We welcome the opportunity to comment on the very considerable amount of work carried out to compile and collate the large amount of research data relating to the early and late effects of radiation on normal tissues and organs.
The considerable diversity in the nature of these research studies leads to our major observation, which is that we would have expected more discussion on the strenghts and weaknesses of each study and how such diverse offerings were compared and contrasted. Indeed, without this level of detail, commenting on the document appears to require substantial repetition of the work by the reviewer. Because of this, we have focussed on areas where changes have been recommended rather than on the entire document. This is principally on the threshold doses for the eye, although most of the comments below also apply to consideration of cardio-vascular effects.
We agree that where the eye is concerned, there is evidence to suggest that the threshold should be reviewed. However, we cannot understand the rationale behind the selection of 500mSv. We think more transparency is needed and suspect that, since the underlying data seems more qualitative than quantitative, this has resulted in a somewhat subjective choice of threshold.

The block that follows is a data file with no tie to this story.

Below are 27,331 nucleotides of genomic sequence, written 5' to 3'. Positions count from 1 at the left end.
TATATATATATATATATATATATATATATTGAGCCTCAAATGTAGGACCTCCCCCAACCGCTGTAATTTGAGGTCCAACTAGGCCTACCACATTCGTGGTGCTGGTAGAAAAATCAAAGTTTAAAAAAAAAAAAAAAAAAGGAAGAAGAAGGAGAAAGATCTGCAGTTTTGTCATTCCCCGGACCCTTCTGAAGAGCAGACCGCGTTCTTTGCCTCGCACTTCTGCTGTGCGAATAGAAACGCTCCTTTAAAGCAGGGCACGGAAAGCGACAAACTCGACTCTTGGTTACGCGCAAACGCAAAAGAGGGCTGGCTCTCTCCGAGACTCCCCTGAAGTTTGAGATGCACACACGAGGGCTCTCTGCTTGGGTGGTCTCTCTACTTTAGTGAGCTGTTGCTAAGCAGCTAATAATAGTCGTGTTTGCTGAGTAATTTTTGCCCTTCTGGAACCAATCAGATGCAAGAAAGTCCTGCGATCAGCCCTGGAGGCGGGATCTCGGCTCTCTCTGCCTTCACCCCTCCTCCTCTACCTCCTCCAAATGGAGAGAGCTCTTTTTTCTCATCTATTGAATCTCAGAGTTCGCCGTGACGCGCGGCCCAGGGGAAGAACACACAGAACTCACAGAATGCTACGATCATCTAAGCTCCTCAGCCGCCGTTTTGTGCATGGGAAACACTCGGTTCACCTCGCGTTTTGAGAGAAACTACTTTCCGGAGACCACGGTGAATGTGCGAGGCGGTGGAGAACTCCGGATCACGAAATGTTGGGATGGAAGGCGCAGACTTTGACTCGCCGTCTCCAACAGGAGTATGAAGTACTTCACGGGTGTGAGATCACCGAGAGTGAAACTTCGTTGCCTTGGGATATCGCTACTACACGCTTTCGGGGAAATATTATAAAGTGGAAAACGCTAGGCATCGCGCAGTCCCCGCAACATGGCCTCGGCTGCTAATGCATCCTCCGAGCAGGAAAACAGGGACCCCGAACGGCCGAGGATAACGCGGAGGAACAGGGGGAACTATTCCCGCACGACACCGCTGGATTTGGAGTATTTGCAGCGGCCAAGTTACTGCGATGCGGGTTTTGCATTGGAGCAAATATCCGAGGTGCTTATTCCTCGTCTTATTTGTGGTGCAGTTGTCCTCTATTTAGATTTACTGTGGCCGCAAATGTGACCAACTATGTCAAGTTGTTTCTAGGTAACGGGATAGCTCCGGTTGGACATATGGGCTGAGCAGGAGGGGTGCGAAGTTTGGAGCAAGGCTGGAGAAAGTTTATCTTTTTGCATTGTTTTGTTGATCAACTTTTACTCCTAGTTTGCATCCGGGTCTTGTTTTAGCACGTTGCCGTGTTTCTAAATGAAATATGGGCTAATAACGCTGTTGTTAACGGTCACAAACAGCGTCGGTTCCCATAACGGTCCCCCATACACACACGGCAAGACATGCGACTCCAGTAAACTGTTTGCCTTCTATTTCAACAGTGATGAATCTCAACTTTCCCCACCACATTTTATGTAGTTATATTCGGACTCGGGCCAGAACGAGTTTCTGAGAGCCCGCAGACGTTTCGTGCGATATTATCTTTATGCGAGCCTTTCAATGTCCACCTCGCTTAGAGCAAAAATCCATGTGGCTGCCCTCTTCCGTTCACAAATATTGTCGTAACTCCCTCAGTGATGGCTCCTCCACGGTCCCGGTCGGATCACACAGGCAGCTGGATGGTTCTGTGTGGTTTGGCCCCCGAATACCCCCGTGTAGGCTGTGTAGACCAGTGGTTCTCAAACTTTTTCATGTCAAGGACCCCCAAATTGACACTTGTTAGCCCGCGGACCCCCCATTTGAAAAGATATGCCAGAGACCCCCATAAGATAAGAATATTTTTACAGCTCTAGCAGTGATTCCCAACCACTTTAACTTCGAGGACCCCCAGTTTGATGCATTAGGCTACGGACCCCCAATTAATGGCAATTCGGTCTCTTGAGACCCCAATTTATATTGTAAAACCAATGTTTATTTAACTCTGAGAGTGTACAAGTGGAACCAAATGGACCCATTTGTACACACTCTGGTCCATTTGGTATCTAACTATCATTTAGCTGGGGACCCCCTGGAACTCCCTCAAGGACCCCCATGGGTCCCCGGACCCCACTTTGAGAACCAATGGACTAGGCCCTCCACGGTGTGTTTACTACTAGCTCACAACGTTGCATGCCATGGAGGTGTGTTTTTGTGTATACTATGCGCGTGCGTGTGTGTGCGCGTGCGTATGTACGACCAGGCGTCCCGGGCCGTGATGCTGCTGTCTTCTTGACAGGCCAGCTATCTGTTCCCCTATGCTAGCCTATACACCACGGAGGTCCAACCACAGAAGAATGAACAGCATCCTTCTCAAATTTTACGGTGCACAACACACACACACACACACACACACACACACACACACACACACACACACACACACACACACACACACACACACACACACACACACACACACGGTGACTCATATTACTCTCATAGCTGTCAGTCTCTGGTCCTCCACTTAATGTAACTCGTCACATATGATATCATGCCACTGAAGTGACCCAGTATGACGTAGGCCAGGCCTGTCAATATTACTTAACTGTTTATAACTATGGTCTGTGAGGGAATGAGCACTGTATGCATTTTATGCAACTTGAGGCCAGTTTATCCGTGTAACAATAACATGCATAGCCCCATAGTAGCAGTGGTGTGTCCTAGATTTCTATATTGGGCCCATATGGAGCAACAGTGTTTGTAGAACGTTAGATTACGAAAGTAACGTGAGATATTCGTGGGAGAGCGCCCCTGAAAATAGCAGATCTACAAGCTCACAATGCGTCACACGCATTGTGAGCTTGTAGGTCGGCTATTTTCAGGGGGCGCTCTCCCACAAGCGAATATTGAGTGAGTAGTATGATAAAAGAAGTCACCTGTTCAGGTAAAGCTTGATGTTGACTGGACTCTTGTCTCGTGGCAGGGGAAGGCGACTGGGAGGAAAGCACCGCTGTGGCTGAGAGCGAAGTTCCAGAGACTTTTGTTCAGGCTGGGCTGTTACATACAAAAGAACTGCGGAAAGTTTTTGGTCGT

Most of the research studies relate to acute exposures and it is difficult to see how this information has been extrapolated to low level chronic exposure. The thought processes, weighted significance of each study and the extent to which other possible confounding factors which could have contributed to cataracts were considered, require more detailed explanation. For example Blakely et al, 2010 is quoted as a recent study, but the report does not seem to state what was found or how this was used in the study itself. In summary, more transparency is needed.
It is appreciated that a document of this type must have a very considerable and detailed scientific content. However, as its stated purpose is to consider "the radiation protection context", the document would be more helpful for those involved in operational rather than research work by a slightly changed format. Most colleagues found their understanding of the document was increased by reading about the response of a particular organ then referring to the relevant section of the chapter on thresholds, rather than by reading the document from front to back as currently drafted. For example, the understanding of the eye may benefit from the threshold tables (page 275-280) being linked more closely with the main eye section of the document.
The overall conclusion is that the reasoning that has led to the findings, recommendations and suggestions in the document is not clear and that without such clarity it seems precipitate to consider what impact this publication may have on the setting of dose limits. Fully informed comment requires further consultation of an amended document or the consultation needs to be for a considerably longer period.